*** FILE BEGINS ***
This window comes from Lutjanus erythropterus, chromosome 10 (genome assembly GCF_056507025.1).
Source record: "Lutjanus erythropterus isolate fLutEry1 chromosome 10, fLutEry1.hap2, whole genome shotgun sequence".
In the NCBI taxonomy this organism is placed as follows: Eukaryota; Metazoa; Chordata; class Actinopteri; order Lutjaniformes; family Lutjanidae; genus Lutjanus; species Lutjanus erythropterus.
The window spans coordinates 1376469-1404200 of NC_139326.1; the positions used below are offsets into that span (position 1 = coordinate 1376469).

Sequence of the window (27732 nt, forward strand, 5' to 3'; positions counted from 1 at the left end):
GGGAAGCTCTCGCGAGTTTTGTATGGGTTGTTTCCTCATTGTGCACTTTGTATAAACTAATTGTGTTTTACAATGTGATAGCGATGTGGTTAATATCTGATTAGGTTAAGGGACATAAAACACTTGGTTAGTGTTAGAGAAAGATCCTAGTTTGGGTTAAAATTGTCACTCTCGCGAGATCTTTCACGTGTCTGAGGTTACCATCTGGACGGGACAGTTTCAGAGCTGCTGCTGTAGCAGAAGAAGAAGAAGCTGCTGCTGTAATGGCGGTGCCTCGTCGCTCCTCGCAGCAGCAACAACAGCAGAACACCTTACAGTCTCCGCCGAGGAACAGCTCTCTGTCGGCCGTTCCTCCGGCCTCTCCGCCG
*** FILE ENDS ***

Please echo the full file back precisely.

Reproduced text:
This window comes from Lutjanus erythropterus, chromosome 10 (genome assembly GCF_056507025.1).
Source record: "Lutjanus erythropterus isolate fLutEry1 chromosome 10, fLutEry1.hap2, whole genome shotgun sequence".
In the NCBI taxonomy this organism is placed as follows: Eukaryota; Metazoa; Chordata; class Actinopteri; order Lutjaniformes; family Lutjanidae; genus Lutjanus; species Lutjanus erythropterus.
The window spans coordinates 1376469-1404200 of NC_139326.1; the positions used below are offsets into that span (position 1 = coordinate 1376469).

Sequence of the window (27732 nt, forward strand, 5' to 3'; positions counted from 1 at the left end):
GGGAAGCTCTCGCGAGTTTTGTATGGGTTGTTTCCTCATTGTGCACTTTGTATAAACTAATTGTGTTTTACAATGTGATAGCGATGTGGTTAATATCTGATTAGGTTAAGGGACATAAAACACTTGGTTAGTGTTAGAGAAAGATCCTAGTTTGGGTTAAAATTGTCACTCTCGCGAGATCTTTCACGTGTCTGAGGTTACCATCTGGACGGGACAGTTTCAGAGCTGCTGCTGTAGCAGAAGAAGAAGAAGCTGCTGCTGTAATGGCGGTGCCTCGTCGCTCCTCGCAGCAGCAACAACAGCAGAACACCTTACAGTCTCCGCCGAGGAACAGCTCTCTGTCGGCCGTTCCTCCGGCCTCTCCGCCG